He also predicts a raft of important litigation coming down the track in the pharmaceutical sector, triggered by significant advances in vaccines and antibody technologies. “The last decade saw a great deal of landmark litigation between the major players in telecoms due to big advances in technology and the dominance of a small number of multinationals. I expect to see something similar happen in the pharmaceuticals space as we move into “personalised” medicine platforms.
“There are high values attached to these new innovations, with overlapping patent fields dominated by large companies that are already starting to go head to head.”
Other areas where Sean expects to see big advances over the coming years are in sustainability related technologies such as carbon capture and battery technology where there are likely to be more legal disputes as a result. Blockchain, the metaverse, financial services and surveillance technology are also sectors likely to see litigation.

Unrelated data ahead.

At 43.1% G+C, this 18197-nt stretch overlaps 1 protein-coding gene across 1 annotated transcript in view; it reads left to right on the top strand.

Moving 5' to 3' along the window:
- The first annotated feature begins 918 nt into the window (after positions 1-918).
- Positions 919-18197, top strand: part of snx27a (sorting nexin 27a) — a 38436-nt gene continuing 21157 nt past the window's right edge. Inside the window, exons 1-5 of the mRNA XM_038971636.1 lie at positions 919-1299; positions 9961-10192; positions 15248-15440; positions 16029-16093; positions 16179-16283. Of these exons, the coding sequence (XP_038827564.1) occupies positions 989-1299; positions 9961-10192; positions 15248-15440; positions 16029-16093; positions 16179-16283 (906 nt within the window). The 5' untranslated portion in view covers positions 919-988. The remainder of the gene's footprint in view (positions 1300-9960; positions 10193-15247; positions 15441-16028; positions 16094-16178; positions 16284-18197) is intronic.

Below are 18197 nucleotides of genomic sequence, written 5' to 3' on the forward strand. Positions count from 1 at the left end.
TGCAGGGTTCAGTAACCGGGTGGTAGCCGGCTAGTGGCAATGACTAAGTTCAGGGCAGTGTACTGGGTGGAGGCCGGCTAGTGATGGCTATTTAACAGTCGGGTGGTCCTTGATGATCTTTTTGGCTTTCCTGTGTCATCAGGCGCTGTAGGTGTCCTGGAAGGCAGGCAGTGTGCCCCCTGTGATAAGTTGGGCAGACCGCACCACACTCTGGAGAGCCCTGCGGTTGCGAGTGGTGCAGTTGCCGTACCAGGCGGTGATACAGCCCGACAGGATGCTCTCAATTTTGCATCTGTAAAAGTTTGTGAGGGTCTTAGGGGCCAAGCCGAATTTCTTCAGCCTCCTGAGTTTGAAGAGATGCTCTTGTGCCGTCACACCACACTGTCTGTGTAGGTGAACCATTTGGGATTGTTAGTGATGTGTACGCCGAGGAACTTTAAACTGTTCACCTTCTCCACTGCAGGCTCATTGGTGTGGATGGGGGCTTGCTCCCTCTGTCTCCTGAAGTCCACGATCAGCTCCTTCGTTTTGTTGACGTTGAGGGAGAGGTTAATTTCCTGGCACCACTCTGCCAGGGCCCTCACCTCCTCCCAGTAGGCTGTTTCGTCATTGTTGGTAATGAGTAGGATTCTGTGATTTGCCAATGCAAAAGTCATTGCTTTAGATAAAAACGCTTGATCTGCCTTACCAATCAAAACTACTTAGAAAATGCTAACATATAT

As well as working for global brands, Mewburn Ellis also advises specialist SMEs and start-ups, including the creators of The Wave, Bristol’s inland surfing destination. Sean, who loves to surf, gets to support his client and indulge his hobby.
“I’m pretty outdoorsy and enjoy surfing, skiing and cycling,” he says. “I live in Bath, close to The Wave, which means I don’t have to travel far to surf or worry about the weather. It’s an amazing facility that is proving very successful, with centres using the technology expected to open in London, Edinburgh and elsewhere. It’s an example of the kind of cutting-edge sustainable technology I love to be involved with.”